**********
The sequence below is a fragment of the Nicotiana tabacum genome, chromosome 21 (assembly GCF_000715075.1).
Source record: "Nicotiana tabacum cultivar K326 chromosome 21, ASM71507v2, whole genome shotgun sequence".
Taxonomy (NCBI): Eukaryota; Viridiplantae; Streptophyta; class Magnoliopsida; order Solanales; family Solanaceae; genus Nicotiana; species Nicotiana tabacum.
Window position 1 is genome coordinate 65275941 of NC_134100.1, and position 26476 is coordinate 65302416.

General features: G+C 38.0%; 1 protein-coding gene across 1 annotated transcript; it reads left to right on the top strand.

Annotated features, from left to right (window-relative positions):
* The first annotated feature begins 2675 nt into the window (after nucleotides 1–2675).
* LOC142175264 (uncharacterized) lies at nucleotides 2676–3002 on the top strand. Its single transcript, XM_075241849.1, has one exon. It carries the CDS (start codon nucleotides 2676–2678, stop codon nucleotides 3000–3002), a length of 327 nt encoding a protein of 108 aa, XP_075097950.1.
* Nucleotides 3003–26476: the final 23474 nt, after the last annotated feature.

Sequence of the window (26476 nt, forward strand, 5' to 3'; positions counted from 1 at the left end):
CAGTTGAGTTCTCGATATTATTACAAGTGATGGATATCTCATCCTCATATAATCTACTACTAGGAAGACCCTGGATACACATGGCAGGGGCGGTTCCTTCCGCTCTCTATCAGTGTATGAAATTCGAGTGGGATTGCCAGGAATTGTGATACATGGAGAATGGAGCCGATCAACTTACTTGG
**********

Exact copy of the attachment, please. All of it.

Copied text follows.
The sequence below is a fragment of the Nicotiana tabacum genome, chromosome 21 (assembly GCF_000715075.1).
Source record: "Nicotiana tabacum cultivar K326 chromosome 21, ASM71507v2, whole genome shotgun sequence".
Taxonomy (NCBI): Eukaryota; Viridiplantae; Streptophyta; class Magnoliopsida; order Solanales; family Solanaceae; genus Nicotiana; species Nicotiana tabacum.
Window position 1 is genome coordinate 65275941 of NC_134100.1, and position 26476 is coordinate 65302416.

General features: G+C 38.0%; 1 protein-coding gene across 1 annotated transcript; it reads left to right on the top strand.

Annotated features, from left to right (window-relative positions):
* The first annotated feature begins 2675 nt into the window (after nucleotides 1–2675).
* LOC142175264 (uncharacterized) lies at nucleotides 2676–3002 on the top strand. Its single transcript, XM_075241849.1, has one exon. It carries the CDS (start codon nucleotides 2676–2678, stop codon nucleotides 3000–3002), a length of 327 nt encoding a protein of 108 aa, XP_075097950.1.
* Nucleotides 3003–26476: the final 23474 nt, after the last annotated feature.

Sequence of the window (26476 nt, forward strand, 5' to 3'; positions counted from 1 at the left end):
CAGTTGAGTTCTCGATATTATTACAAGTGATGGATATCTCATCCTCATATAATCTACTACTAGGAAGACCCTGGATACACATGGCAGGGGCGGTTCCTTCCGCTCTCTATCAGTGTATGAAATTCGAGTGGGATTGCCAGGAATTGTGATACATGGAGAATGGAGCCGATCAACTTACTTGG